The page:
As for those who object to it (and the other 7 books on the list that are challenged because of issues related to sex and gender), get the (*&$ over it. These are good books. These are stories that need to be told; in fact, they are long overdue. Children need them. Don’t be afraid. They aren’t contagious. Read them and learn. Or don’t. Just don’t get in anyone else’s way.

March: Book Three (Lewis, Aydin, Powell)

I think this is the best of the trilogy. Two things struck me right away. First, there’s less of Obama’s inauguration. Second, the art seems different – darker and less confined to the boxes. The story continues to be amazing. Though I knew most of the names and the incidents, it was quite something to realize that these pieces of history I knew were all pretty much happening at the same time. I appreciated Lewis’ candor about the in-fighting between and among various groups – SNCC, SCLC, etc. – as well as the beginning of impatience with Dr. King.

Now I issue my regular challenge to those who make graphic novels. If you want us to use them in schools, you must make them cheaper. You might even turn this trilogy into a school edition box set. This is a story that needs to be told, and this was a great way to tell it.

National Book Award for Young People’s Literature

Jerusalem: Chronicles from the Holy City (Delisle)

This was a challenging book. It’s hard for me, with my own particular bias, to say whether it’s balanced. It’s certainly ambitious and detailed. There are many moments for consideration, more because of the context of living in a such a place as a resident (and not a tourist) than because of the art. I’m not an experienced reader of graphic novels, so perhaps some of Delisle’s choices eluded me.

I like that he is an adventurous narrator and don’t mind that he portrays himself as a clod. But winging his presentations and consistently including images that he had to know were likely objectionable to the given audience? Well, that just seems unnecessarily provocative. And his remarks about being a housewife? (His wife, who works for Doctors with Borders, has been posted there for a year.) Again, here he crosses the line between cloddish and sexist.

So, it’s an engaging and challenging read. I’d be interested to read it again and to discuss it with others. Would I use it in a classroom? Very hard to say. I doubt it.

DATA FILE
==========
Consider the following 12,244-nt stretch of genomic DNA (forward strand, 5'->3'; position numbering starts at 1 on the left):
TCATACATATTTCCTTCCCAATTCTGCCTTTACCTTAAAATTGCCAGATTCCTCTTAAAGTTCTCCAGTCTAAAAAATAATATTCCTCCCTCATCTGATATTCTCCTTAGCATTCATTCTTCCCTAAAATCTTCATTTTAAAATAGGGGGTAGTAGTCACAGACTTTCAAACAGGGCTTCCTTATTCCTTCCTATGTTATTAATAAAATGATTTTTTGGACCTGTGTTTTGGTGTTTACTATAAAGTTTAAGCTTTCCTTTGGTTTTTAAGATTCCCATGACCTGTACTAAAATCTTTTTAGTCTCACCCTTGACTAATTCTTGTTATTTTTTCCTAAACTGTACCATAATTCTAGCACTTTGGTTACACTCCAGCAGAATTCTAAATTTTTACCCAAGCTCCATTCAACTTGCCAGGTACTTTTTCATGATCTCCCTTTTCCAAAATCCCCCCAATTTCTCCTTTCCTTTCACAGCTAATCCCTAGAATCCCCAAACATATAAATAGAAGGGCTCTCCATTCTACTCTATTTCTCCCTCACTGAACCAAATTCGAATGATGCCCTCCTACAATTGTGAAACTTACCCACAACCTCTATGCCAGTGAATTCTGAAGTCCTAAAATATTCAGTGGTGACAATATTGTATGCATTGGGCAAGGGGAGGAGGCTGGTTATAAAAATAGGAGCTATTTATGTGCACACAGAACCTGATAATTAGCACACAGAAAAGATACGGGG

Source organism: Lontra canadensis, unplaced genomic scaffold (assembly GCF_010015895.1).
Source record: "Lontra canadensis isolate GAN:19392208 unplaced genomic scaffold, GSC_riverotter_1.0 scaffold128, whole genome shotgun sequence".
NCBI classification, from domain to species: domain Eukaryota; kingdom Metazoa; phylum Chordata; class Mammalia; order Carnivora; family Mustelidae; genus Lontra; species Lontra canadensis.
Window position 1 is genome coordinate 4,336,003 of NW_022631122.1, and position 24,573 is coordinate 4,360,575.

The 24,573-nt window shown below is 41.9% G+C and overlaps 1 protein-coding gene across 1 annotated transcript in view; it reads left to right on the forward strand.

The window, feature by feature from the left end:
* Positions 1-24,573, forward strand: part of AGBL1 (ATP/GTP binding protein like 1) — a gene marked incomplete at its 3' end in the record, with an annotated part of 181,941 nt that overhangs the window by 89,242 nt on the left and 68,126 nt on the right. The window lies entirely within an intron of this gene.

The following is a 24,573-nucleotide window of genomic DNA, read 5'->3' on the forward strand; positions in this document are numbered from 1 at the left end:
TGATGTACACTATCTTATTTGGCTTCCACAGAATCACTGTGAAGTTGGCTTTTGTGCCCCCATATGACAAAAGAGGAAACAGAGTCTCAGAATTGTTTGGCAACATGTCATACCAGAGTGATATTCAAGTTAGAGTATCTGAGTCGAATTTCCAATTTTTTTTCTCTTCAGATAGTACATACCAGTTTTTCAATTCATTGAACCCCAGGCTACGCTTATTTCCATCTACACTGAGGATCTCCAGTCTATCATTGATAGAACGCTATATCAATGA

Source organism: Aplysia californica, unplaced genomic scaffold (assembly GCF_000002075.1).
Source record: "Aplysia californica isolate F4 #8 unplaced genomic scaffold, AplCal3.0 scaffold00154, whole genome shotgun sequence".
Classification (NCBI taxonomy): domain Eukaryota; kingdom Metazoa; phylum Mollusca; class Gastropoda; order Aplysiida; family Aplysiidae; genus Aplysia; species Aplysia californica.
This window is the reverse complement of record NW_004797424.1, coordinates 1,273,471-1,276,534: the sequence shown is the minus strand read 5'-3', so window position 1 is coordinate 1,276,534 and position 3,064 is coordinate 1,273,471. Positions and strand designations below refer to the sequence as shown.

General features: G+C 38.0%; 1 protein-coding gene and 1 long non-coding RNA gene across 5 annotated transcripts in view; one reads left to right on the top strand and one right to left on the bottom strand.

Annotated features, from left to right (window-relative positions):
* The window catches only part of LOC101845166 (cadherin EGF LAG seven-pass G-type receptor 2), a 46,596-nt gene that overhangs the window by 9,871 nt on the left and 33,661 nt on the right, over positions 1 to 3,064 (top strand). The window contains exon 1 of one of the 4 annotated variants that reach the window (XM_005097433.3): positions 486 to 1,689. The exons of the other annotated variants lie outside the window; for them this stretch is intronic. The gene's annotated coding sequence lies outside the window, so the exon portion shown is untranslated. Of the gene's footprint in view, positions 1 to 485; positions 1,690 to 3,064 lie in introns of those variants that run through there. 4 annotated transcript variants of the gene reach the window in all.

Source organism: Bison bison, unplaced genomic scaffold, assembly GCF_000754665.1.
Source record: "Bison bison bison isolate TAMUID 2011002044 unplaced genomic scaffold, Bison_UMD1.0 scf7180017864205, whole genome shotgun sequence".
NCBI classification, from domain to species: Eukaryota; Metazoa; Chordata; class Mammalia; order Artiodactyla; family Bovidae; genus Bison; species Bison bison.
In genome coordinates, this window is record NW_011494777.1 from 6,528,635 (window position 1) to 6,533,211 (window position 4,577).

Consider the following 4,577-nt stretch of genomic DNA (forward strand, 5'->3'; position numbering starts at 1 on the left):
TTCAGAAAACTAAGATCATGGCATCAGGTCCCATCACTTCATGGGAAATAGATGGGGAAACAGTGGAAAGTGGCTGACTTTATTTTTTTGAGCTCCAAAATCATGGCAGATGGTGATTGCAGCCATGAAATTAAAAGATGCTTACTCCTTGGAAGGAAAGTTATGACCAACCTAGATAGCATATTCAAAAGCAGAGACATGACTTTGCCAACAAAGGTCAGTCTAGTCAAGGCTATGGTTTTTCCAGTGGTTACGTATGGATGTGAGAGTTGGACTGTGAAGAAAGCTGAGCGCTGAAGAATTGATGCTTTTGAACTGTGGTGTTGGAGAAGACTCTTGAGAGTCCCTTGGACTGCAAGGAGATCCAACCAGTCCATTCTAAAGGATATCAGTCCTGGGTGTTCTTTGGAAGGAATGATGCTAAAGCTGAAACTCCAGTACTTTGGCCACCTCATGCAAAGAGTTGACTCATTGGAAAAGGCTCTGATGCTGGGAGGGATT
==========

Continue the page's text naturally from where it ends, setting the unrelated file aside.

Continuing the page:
The Lost Hero (Riordan, adapted by Venditti, art by Powell, color by Collar)

We’re deep in Rick Riordan land here at the house, and my son wanted me to read this one, one of the first I brought into the house. It was an effort to bridge the gap between his comic book stage and novels. And it worked. He’s absolutely hooked into Riordan’s stuff and has pretty much finished it. We’re working on finding him alternatives until Riordan’s new series comes out in September.

In any event, our son, 8, warned me that now that he’s read some of the novels that he didn’t think much of this graphic novel adaptation anymore. You know what? He’s right. Venditti’s adaptation moves between quips and lengthy, awkward and sudden exposition. I found Powell’s art overwrought. The books are better. Mythological tales seem a natural fit for graphic novels. This one just doesn’t work.

The Lost Hero (Riordan) – by guest blogger, Ezra

When the book started I thought yes more Greek mythology though eventually it crossed with Roman mythology and the lightning thief.

Before the Roman mythology came into the book I started studying a bit on Roman mythology(for fun) so when I saw the Roman mythology I was exited.

Earlier in the book it clashed with the Lightning Thief and my dad is actually reading The sea of Monsters every night to us.

The pictures were marvelous just plain amazing.

Though the book actually is Percy jackson/Roman mythology/Greek mythology for the entire series.


#Lets do this!!!!!!!!!!!!!